Photo (c) by Sasha Coito
Jenna McCarthy is an internationally published writer, TEDx speaker, former radio personality, and the author of several books. She has been a featured guest on NBC’s Today, Lifetime TV, Sirius Satellite Radio, and countless regional media outlets across the US. Her latest book, I’VE STILL GOT IT…I JUST CAN’T REMEMBER WHERE I PUT IT: Awkwardly True Tales from the Far Side of Forty, is now available from Berkley Books.
The Writing Life Questions
What did you want to be when you grew up?
For longer than I’d like to admit, I one-hundred percent assumed that I was going to be a teacher. This wasn’t out of any burning desire to educate; I’d somehow gotten it into my little head that I was at “teacher school” all day. (Presumably the kids who were going to be doctors were off at some hospital somewhere, the future actors were on a stage, and the dolphin trainers were at Sea World, damn it.) In my mind it wasn’t if, but when: “When I’m a teacher, I’m going to let the kids sit wherever they want and I’m NEVER making them do homework.” Imagine my disbelief/relief when I found out I wasn’t in fact born into a caste.
What are you doing when you’re not writing books?
I wish I could say something fabulous like lounging on a yacht recharging my creative battery, but the truth is, the writing of any book is the easy part for me. That’s the part that happens almost effortlessly and for the most part feels like pure joy. The other, larger chunk of my time goes to the sell-market-promote-promote-some-more-you’re-not-done-promoting-you-silly-bitch phase, which essentially never ends. During the rare work-day moment I’m not writing or promoting something, I’m probably on Instagram or Twitter or playing Scramble with Friends (shhhhhhh).
How long have you been writing, versus how long have you called yourself a writer?
I submitted my first short story to Highlights magazine when I was about eight. I never heard back. In college, I changed my major every semester, something my parents found thoroughly amusing (particularly when I announced my potential future in Leisure Studies). My first real job was as an advertising copywriter, a title I proudly wore even though most of my “writing” consisted of “Come on down to Winn-Dixie, where bananas are just thirty-nine cents a pound this week!” From there I landed a job as a staff writer at Seventeen magazine, and I upgraded myself to actual writer. I loved saying it, too. When I wrote my first book, I thought, I get to call myself an author now! I still get a thrill saying that.
What time of day do you do your best writing?
I’m what some people might refer to as an annoyingly chipper morning person. I’m generally up around five and more often than not I get my best work done before anyone else in the house is even awake. I have a table and chairs in my office, and if my girls wake up early they’ll come in and draw or read quietly. I love that they want to be with me, and also that they respect what I do.
Do you share your work-in-progress with anyone other than your agent/editor?
Ha! I love this question! I would never share a work-in-progress with either of those people! By the time I send something to my agent or editor, I want it to be as damn-near-perfect as it can get. (Of course, they both invariably make it better when they do see it, but I’m just saying I’m not inclined to sling rough drafts around like monkey poo or anything.) That said, I have a group of friends who read my early drafts. Most aren’t authors but all are insatiable readers and people I admire and respect and who I know won’t blow smoke up my ass; their feedback is always invaluable.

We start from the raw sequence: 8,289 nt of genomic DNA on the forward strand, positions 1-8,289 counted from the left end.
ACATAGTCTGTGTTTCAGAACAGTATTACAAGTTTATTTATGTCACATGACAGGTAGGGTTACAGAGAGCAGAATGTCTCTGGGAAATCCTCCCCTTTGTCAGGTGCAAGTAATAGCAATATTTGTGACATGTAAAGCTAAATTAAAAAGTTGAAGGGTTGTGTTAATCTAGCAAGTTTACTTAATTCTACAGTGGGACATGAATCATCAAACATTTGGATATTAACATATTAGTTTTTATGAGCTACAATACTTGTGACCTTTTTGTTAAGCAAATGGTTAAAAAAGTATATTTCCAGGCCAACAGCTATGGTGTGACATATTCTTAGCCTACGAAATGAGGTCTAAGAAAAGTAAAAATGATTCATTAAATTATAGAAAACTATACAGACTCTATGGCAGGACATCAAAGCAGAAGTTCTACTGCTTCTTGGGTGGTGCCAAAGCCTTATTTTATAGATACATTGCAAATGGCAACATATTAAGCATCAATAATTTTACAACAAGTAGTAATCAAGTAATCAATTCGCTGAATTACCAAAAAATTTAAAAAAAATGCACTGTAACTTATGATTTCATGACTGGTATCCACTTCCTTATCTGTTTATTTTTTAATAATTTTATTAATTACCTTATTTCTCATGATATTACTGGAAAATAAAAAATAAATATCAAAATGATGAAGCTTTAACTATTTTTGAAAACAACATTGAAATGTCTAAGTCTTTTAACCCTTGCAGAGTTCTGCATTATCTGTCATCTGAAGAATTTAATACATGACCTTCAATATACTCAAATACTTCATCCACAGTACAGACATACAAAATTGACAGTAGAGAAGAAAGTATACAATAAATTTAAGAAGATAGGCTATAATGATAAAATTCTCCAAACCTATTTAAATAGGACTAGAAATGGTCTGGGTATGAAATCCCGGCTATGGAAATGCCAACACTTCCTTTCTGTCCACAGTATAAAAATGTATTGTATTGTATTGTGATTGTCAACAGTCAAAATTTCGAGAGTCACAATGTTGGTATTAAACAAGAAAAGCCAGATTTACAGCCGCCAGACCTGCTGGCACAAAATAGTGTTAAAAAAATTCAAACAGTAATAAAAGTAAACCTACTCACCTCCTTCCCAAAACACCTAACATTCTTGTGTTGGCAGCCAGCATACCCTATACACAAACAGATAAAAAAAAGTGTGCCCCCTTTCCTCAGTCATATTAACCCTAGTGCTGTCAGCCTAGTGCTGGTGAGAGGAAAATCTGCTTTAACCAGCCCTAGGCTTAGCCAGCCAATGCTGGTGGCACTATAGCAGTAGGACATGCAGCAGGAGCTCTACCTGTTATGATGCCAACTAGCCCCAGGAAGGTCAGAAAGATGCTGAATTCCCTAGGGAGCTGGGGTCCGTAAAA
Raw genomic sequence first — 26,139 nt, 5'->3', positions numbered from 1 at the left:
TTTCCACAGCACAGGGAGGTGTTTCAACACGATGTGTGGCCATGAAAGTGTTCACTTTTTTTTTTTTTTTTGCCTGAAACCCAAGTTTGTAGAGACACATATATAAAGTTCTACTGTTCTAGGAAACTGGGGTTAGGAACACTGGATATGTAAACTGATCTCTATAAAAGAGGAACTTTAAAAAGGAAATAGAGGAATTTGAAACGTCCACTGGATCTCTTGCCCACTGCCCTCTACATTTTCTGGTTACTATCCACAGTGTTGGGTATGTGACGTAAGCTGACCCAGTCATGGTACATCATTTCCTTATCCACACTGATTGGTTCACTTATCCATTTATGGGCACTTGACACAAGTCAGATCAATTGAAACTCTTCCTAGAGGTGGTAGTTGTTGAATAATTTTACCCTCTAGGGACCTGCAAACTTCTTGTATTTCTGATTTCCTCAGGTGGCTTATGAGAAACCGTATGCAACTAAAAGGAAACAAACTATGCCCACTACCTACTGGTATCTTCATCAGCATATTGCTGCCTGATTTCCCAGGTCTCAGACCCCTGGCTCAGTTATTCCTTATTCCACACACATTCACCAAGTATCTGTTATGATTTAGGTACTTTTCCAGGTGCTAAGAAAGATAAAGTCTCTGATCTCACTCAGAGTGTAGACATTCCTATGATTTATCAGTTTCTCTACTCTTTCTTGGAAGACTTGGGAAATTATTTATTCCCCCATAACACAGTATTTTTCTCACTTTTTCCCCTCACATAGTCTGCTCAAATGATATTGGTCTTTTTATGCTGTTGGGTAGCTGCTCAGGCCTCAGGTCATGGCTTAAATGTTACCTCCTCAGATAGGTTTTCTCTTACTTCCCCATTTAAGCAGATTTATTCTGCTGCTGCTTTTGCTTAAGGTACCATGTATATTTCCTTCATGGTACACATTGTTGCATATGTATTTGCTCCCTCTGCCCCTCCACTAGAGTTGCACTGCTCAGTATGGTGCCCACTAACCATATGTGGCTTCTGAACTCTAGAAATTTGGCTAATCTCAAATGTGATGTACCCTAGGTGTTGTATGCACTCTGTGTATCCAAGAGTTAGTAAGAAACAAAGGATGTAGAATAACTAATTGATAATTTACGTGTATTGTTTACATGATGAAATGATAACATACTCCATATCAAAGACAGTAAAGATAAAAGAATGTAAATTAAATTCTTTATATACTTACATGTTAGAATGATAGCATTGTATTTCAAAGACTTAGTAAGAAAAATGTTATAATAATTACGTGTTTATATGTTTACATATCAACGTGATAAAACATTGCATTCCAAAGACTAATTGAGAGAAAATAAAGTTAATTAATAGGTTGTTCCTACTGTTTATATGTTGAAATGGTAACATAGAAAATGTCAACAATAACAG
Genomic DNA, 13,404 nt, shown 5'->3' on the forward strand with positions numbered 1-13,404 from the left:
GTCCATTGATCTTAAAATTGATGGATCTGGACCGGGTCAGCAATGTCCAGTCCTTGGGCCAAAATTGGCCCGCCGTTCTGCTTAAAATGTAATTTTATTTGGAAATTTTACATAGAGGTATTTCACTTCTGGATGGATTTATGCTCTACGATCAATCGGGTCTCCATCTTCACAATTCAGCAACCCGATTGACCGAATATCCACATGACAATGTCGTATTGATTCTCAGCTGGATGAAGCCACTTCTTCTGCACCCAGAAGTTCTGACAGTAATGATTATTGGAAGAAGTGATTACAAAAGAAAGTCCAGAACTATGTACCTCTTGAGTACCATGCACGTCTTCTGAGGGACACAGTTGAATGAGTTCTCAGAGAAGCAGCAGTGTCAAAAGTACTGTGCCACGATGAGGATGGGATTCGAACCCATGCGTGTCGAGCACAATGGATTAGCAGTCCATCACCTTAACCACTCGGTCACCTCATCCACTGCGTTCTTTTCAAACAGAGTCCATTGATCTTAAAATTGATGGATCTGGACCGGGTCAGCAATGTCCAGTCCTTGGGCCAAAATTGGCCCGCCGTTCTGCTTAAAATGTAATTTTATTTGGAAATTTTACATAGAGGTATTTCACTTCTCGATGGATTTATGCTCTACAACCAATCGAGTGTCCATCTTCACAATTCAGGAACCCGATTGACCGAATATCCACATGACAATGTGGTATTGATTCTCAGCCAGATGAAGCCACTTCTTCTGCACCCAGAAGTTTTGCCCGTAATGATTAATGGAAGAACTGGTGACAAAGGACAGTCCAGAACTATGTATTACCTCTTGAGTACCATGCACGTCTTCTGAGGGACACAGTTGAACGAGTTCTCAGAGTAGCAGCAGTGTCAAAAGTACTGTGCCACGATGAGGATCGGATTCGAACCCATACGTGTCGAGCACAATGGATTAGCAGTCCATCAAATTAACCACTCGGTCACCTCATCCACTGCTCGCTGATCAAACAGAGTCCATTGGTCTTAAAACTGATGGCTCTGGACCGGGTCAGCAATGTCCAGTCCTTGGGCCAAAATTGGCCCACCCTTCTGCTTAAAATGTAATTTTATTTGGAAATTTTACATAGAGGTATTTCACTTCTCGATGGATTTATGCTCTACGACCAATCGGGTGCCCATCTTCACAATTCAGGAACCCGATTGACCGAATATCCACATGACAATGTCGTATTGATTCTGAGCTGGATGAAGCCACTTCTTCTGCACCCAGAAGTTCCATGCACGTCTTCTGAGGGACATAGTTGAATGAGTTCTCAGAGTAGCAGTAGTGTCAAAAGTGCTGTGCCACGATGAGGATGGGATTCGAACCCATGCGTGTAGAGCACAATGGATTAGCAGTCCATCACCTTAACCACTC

What is the best piece of writing advice you’ve ever received?
Write the way you talk. Read everything you’ve written out loud to someone else, and note where you have the urge to change something that doesn’t ring true when you hear it aloud.
What is the worst piece of writing advice you’ve ever received?
“Never end a sentence with a preposition.” Do you want to read a book that has sentences like “About what is that movie you’re watching?” and “Upon what did you sit?” See previous note about the best writing advice I’ve ever received.
How did you come to know about the subject of your book?
Copious, painstaking, laborious research. I’m joking! It’s a book about midlife—I’m living it every day. And it turns out, it’s not all that bad, if you can keep your sense of humor about you (and rid your house of any and all magnifying mirrors).
Who would be the lead(s) in a movie or television show of your book?
Kristen Wiig as me and Will Arnett as my husband, Joe, not that I’ve thought about it much or reached out to their agents or anything.
What is your favorite way to connect with readers?
I love doing readings with Q&As afterward, and I do respond to every email I get. Well, not the nasty ones, or the ones from people who clearly have me confused with Jenny McCarthy, or the creepy “you can stay with me when you come to Spain” ones… but definitely all of the sweet, sincere, thoughtful ones.
What is the last book you read?
Allison Winn Scotch’s The Theory of Opposites. It had been a long time since a book sucked me right in like that, and I loved every minute of it.
Visit Jenna at JennaMcCarthy.com, and read her earlier installment of Inside the Authors Studio here.
I’VE STILL GOT IT… I JUST CAN’T REMEMBER WHERE I PUT IT is available from Amazon, Barnes & Noble, IndieBound, and wherever books are sold.